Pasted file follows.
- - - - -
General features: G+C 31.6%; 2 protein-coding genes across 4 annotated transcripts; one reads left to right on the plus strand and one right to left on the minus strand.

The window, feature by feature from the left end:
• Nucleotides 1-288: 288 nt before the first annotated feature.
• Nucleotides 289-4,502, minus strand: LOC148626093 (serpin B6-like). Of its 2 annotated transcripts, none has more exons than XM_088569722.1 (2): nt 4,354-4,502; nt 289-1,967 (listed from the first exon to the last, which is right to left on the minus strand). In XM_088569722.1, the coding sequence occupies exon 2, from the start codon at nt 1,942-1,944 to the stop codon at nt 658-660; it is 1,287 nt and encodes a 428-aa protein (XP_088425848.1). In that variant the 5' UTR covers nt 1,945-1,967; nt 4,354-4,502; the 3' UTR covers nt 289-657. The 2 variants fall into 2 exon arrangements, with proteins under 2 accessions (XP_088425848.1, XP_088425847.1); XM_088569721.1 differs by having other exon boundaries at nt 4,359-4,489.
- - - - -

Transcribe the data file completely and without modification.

General features: G+C 31.6%; 2 protein-coding genes across 4 annotated transcripts; one reads left to right on the plus strand and one right to left on the minus strand.

The window, feature by feature from the left end:
• Nucleotides 1-288: 288 nt before the first annotated feature.
• Nucleotides 289-4,502, minus strand: LOC148626093 (serpin B6-like). Of its 2 annotated transcripts, none has more exons than XM_088569722.1 (2): nt 4,354-4,502; nt 289-1,967 (listed from the first exon to the last, which is right to left on the minus strand). In XM_088569722.1, the coding sequence occupies exon 2, from the start codon at nt 1,942-1,944 to the stop codon at nt 658-660; it is 1,287 nt and encodes a 428-aa protein (XP_088425848.1). In that variant the 5' UTR covers nt 1,945-1,967; nt 4,354-4,502; the 3' UTR covers nt 289-657. The 2 variants fall into 2 exon arrangements, with proteins under 2 accessions (XP_088425848.1, XP_088425847.1); XM_088569721.1 differs by having other exon boundaries at nt 4,359-4,489.